And this means that Hollywood – like most university programs – is exploiting the very audience most underrepresented in the debate surrounding concussions. Even compared to the highest levels of the game, student athletes who choose to play football are at a unique risk for concussions. Recent studies have shown that students on an athletic scholarship may spend as many as forty hours a week on the field outside of actual games and almost 58% of all concussions take place during practice. It is part of the common narrative for football films to show athletes willing to sacrifice their body for the big game – to leap into the air at the goal line if it means scoring the game-winning touchdown – but for many student athletes, concussions are a major health risk long before the big game even arrives. And this is if all concussions are being accurately identified and the necessary precautions taken for injured players; according to one study by Harvard University, there may be as many as six undiagnosed concussion at the collegiate level for every one reported.

While professionals may be able to make informed decisions regarding their own long-term health effects while playing football, it is nearly impossible to ask an 18-year-old to have the same degree of foresight. Over one million students play high school football in America each year; of that number, only 6.5% will advance to play football at a NCAA college program, with only 1.6% of those college students continuing onto the NFL. And even if you are one of the lucky 6.5% who continue to play in college – or better, are offered a scholarship to do so – you may still find yourself almost entirely dependent on your college program to make ends meet. A 2013 report by the National College Players Association showed that 86% of all college athletes live below the poverty line. Imagine telling a college student – who has already overcome tremendous odds to play at his current level, and who is only scrapping by with his athletic scholarship – that he needs to walk away from the game because he may end up with brain damage in forty years? It’s not an easy decision to make.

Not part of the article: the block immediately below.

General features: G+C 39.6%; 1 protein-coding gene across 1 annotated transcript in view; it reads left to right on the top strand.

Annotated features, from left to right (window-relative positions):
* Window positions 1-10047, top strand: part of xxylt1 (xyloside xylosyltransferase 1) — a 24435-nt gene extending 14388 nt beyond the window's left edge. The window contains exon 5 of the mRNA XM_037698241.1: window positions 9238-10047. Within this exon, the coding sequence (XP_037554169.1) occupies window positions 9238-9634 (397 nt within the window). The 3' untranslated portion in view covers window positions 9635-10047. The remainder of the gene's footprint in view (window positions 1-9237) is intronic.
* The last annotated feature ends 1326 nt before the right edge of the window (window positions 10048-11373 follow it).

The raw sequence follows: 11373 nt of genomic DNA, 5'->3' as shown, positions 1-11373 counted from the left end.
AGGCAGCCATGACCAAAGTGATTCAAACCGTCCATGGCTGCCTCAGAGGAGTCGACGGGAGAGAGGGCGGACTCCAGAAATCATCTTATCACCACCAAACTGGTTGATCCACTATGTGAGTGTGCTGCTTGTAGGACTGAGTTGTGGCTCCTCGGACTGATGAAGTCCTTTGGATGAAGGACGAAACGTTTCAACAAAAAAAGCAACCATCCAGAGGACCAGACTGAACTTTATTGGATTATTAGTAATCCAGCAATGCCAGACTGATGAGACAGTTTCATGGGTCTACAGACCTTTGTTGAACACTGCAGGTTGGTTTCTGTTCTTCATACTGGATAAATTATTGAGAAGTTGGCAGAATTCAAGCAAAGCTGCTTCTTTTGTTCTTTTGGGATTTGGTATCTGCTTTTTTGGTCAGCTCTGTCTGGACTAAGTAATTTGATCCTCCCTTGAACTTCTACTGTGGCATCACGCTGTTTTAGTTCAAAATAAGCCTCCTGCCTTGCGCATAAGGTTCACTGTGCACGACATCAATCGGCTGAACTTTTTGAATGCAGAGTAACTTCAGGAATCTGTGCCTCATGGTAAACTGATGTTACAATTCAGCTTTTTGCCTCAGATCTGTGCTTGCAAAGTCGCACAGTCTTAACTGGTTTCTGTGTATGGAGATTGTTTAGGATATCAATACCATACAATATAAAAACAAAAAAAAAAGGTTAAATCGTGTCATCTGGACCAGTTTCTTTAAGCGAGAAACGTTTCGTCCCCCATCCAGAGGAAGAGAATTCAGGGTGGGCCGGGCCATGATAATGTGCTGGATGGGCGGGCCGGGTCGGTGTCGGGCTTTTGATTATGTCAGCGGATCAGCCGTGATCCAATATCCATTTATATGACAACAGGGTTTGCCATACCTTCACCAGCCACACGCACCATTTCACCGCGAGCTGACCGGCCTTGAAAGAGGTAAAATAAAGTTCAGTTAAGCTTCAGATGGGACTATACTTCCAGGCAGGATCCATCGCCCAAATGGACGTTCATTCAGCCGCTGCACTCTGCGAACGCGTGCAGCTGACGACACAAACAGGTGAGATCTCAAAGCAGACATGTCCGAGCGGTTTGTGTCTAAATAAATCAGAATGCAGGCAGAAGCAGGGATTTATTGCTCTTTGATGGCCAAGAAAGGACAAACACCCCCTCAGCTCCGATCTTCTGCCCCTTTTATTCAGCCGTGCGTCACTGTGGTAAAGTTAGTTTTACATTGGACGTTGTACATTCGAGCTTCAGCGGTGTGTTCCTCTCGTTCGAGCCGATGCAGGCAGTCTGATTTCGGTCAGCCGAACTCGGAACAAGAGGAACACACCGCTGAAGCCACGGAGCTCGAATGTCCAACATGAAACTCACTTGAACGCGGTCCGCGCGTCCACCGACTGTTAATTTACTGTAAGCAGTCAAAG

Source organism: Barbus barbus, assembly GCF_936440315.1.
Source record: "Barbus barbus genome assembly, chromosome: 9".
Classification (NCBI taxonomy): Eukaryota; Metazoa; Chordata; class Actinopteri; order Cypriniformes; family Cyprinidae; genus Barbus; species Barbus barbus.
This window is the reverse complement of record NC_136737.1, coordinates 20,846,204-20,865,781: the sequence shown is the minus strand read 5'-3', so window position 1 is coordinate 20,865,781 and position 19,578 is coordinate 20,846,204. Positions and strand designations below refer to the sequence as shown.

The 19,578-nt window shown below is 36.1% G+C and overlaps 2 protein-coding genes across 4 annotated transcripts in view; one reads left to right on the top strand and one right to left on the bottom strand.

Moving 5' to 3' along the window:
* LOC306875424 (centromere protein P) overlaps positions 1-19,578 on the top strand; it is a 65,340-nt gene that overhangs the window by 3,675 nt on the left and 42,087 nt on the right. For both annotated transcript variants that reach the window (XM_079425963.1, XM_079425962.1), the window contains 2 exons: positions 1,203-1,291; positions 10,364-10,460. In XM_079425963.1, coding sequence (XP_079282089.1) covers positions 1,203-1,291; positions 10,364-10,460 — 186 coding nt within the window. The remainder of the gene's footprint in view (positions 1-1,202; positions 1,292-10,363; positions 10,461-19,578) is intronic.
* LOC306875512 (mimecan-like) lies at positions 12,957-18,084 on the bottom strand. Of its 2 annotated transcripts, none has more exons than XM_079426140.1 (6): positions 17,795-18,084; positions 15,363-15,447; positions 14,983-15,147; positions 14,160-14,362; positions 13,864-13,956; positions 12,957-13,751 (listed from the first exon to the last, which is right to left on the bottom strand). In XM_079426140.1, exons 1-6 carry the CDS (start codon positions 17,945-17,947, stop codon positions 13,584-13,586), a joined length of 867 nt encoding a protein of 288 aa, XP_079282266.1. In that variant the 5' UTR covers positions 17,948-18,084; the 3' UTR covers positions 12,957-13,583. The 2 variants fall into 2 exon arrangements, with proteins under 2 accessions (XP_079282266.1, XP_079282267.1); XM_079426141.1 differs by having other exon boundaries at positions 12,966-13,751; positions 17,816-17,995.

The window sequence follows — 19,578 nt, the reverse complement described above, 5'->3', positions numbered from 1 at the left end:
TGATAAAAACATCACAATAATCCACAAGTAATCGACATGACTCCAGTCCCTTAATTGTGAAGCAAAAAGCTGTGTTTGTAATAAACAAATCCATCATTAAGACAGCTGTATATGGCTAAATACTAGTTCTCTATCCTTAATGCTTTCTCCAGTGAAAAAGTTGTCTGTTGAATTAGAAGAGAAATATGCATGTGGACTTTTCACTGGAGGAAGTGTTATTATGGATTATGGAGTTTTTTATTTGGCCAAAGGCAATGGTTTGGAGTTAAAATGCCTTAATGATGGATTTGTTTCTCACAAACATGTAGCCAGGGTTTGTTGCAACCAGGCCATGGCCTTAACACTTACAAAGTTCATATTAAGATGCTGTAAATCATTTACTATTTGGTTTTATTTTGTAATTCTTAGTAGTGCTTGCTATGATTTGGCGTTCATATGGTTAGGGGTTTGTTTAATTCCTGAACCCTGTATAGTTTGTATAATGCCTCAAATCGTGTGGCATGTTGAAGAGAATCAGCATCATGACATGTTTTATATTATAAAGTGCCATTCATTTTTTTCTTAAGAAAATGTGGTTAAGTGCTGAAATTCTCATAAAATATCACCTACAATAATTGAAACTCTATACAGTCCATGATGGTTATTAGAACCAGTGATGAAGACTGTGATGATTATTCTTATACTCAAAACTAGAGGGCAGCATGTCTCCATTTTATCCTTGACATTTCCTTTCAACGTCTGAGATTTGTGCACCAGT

And this is why the NFL’s censorship of Concussion matters. Until now, the most sobering look at concussions in football might be in Not Another Teen Movie, where the scoreboard keeps track of the number of concussions offensive lineman Reggie Ray has left before he falls over dead. It’s the kind of bit that couldn’t possibly make its way into a comedy in 2015, but one that might more accurately capture the long-term risks of head injuries than Varsity Blues, the film that Teen Movie is spoofing. Sadly, there may be no easy answer to football’s concussion problem. The NFL remains one of the country’s most physically demanding employers, and professional athletes will need to decide their own tolerance for risk when it comes to their own bodies. But after years of Hollywood celebrating the battered forms of underage athletes on the screen, Sony now has a chance to correct its own course and spread awareness of the risks that teenagers are taking with their long-term health. Here’s hoping that some of those lessons in integrity from Hollywood football films rub off on those in charge.

Matthew Monagle is an Austin-based film and culture critic. His work has appeared in a true hodgepodge of regional and national film publications. He is also the editor and co-founder of Certified Forgotten, an independent horror publication. Follow him on Twitter at @labsplice. (He/Him)